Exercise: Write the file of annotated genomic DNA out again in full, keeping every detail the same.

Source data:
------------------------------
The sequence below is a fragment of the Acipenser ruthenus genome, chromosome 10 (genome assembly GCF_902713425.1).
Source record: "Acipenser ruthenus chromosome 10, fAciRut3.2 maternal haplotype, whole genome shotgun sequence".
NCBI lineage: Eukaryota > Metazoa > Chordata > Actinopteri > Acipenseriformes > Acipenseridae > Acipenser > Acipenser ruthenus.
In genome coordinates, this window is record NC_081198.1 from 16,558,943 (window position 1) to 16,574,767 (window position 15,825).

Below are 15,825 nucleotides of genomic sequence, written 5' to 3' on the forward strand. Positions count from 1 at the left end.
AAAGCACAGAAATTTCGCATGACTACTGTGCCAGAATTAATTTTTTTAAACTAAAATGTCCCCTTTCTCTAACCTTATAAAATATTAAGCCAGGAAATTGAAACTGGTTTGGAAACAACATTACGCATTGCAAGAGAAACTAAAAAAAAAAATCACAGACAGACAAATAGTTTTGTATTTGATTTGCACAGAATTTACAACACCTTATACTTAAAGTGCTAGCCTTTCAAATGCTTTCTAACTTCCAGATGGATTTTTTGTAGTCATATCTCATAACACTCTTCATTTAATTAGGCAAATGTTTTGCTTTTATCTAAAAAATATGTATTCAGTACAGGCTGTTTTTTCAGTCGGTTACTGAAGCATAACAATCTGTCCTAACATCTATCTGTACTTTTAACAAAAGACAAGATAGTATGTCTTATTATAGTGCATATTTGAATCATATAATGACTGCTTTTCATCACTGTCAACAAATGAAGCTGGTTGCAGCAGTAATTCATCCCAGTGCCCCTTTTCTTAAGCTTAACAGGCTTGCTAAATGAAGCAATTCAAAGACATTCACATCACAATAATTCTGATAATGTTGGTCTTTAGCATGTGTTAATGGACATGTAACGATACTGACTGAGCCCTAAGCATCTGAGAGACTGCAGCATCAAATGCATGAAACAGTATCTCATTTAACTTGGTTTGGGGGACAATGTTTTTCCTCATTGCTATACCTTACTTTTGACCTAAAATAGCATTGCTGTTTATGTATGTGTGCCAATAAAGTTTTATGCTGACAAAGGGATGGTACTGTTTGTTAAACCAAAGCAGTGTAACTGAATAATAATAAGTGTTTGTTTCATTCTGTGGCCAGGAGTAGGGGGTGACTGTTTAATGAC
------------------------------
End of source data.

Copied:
The sequence below is a fragment of the Acipenser ruthenus genome, chromosome 10 (genome assembly GCF_902713425.1).
Source record: "Acipenser ruthenus chromosome 10, fAciRut3.2 maternal haplotype, whole genome shotgun sequence".
NCBI lineage: Eukaryota > Metazoa > Chordata > Actinopteri > Acipenseriformes > Acipenseridae > Acipenser > Acipenser ruthenus.
In genome coordinates, this window is record NC_081198.1 from 16,558,943 (window position 1) to 16,574,767 (window position 15,825).

Below are 15,825 nucleotides of genomic sequence, written 5' to 3' on the forward strand. Positions count from 1 at the left end.
AAAGCACAGAAATTTCGCATGACTACTGTGCCAGAATTAATTTTTTTAAACTAAAATGTCCCCTTTCTCTAACCTTATAAAATATTAAGCCAGGAAATTGAAACTGGTTTGGAAACAACATTACGCATTGCAAGAGAAACTAAAAAAAAAAATCACAGACAGACAAATAGTTTTGTATTTGATTTGCACAGAATTTACAACACCTTATACTTAAAGTGCTAGCCTTTCAAATGCTTTCTAACTTCCAGATGGATTTTTTGTAGTCATATCTCATAACACTCTTCATTTAATTAGGCAAATGTTTTGCTTTTATCTAAAAAATATGTATTCAGTACAGGCTGTTTTTTCAGTCGGTTACTGAAGCATAACAATCTGTCCTAACATCTATCTGTACTTTTAACAAAAGACAAGATAGTATGTCTTATTATAGTGCATATTTGAATCATATAATGACTGCTTTTCATCACTGTCAACAAATGAAGCTGGTTGCAGCAGTAATTCATCCCAGTGCCCCTTTTCTTAAGCTTAACAGGCTTGCTAAATGAAGCAATTCAAAGACATTCACATCACAATAATTCTGATAATGTTGGTCTTTAGCATGTGTTAATGGACATGTAACGATACTGACTGAGCCCTAAGCATCTGAGAGACTGCAGCATCAAATGCATGAAACAGTATCTCATTTAACTTGGTTTGGGGGACAATGTTTTTCCTCATTGCTATACCTTACTTTTGACCTAAAATAGCATTGCTGTTTATGTATGTGTGCCAATAAAGTTTTATGCTGACAAAGGGATGGTACTGTTTGTTAAACCAAAGCAGTGTAACTGAATAATAATAAGTGTTTGTTTCATTCTGTGGCCAGGAGTAGGGGGTGACTGTTTAATGAC